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Maine lawmakers asked to create $30M emergency fund to aid fishermen

A bill seeks to create a special $30 million emergency fund to compensate fishermen for losses and help cover costs for mandatory changes to fishing gear.

AUGUSTA, Maine — Maine lobstermen can resume setting their traps in a roughly 960-square-mile area of ocean that’s been off-limits to them for the past two months.

That closure was part of new rules from the federal National Oceanic and Atmospheric Administration, ordered to protect endangered North Atlantic right whales. 

Fishermen in that offshore area were told to remove their traps by late October, but the Maine Lobstering Union challenged the requirement in court and won a restraining order. However, just a few weeks later, a federal appeals court overturned that ruling and reinstated the closure, which finally began at the end of November.

The Maine Lobstermen’s Association estimated last year that nearly 200 fishermen normally work that area during the months it would be closed. 

Tuesday marked the end of the closure and fishermen can now return to those waters. However, the MLA said the closure has cost those fishermen money, as they had to spend time relocating traps instead of fishing, which may have reduced catches.

The MLA said it's just the start of significant expenses lobstermen will incur as a result of the new right whale regulations.

“The cost of meeting just the first round of rules is going to run $50-$80 million,” MLA executive director Patrice McCarron said. 

“And that’s just round one," she added. "We will do another in 2025 and then a final round in 2030.”

McCarron and the MLA are supporting a bill heard Tuesday by the Maine Legislature’s Marine Resources Committee, which would create a special $30 million emergency fund to compensate fishermen for some of those losses and help cover costs for mandatory changes to fishing gear, scheduled to take effect May 1.

Rep. Holly Stover, D-Boothbay, who said she knows fishermen who have suffered losses, is sponsoring the bill to create the fund, which was created with the help of the Maine Department of Marine Resources and is supported by Gov. Janet Mills.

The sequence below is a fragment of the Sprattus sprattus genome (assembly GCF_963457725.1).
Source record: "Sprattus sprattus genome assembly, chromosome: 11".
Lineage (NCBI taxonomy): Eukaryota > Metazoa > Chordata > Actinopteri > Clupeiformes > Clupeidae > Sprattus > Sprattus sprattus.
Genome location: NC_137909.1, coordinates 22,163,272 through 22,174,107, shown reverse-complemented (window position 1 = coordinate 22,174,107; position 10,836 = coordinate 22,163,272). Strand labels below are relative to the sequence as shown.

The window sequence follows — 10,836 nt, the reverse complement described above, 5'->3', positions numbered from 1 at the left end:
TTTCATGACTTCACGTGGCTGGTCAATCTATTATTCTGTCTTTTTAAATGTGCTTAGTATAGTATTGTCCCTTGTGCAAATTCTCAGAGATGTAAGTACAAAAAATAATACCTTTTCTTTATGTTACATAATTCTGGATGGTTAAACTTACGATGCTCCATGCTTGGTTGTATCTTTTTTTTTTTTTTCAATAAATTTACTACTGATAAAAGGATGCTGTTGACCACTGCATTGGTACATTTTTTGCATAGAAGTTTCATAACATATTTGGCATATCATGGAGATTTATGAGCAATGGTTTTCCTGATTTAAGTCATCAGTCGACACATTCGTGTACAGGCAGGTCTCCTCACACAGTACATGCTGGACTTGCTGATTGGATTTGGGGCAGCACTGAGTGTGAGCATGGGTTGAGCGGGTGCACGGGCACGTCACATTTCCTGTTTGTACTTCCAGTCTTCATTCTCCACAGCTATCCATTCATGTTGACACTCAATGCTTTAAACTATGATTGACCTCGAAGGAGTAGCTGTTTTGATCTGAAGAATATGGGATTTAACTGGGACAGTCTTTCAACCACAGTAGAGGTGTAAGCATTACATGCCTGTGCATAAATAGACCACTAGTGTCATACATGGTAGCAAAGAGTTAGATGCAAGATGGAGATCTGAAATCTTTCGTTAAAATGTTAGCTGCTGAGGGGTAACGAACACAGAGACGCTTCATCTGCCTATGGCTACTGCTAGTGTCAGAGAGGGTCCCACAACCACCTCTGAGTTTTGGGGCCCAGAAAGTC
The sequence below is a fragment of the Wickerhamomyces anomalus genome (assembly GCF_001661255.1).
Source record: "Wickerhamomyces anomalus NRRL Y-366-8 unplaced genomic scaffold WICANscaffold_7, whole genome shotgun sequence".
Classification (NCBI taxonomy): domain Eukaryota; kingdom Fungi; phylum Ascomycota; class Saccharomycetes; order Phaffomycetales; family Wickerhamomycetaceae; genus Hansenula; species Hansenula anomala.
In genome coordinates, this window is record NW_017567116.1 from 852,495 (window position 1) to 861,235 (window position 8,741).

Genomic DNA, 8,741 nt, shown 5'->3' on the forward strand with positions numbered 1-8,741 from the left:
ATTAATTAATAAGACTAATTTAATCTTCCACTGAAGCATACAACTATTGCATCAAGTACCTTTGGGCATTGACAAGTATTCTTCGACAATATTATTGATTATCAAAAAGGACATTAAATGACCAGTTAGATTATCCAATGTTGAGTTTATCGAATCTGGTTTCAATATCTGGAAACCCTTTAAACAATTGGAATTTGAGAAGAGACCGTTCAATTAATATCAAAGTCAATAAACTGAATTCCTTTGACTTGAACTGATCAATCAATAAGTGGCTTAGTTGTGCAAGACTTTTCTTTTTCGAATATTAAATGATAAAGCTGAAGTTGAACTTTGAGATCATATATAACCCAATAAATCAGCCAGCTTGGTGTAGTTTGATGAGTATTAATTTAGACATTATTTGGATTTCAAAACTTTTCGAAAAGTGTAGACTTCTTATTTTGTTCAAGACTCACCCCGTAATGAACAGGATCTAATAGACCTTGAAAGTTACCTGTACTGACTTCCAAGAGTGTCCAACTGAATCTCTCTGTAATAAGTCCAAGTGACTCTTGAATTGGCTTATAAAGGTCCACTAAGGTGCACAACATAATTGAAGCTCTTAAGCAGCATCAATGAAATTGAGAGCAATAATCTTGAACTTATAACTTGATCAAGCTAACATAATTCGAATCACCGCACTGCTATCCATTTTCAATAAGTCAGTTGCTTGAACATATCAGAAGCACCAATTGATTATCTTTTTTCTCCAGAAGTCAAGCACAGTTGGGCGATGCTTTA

“These are people’s livelihoods,” Stover said. “But also an economic impact around the state where people live who rely on this industry, whether as fishermen or indirectly as other businesses.”

There appeared to be general support for the concept among most members of the Marine Resources Committee, although details of how the money would be distributed are yet to be determined.

Marine Resources Commissioner Pat Keliher acknowledged that 2021 was, in general, a good year for lobstermen. Prices were up and the catch reportedly was strong. However, he said financial help is still needed, even though most lobstermen should have made money in 2021.

“That does not negate the impact they’re facing,” Keliher said to the committee. “Whether they had a good year doesn’t negate this is the first step of many that will impact the industry.” 

He said there may be financial help coming from Washington to compensate for the impact of the new federal rules, but he said no one right now can say when that might happen.

McCarron urged lawmakers to provide some help soon.

 “We need this money to keep ourselves whole, so we can live to fish another day,” she said.

The MLA is challenging the scientific underpinnings for the new right whale rules in federal court, and the state is supporting that claim. The state is also involved in a separate case in federal court, brought by an environmental group, which argues the rule is insufficient and does not go far enough to protect right whales from being killed. 

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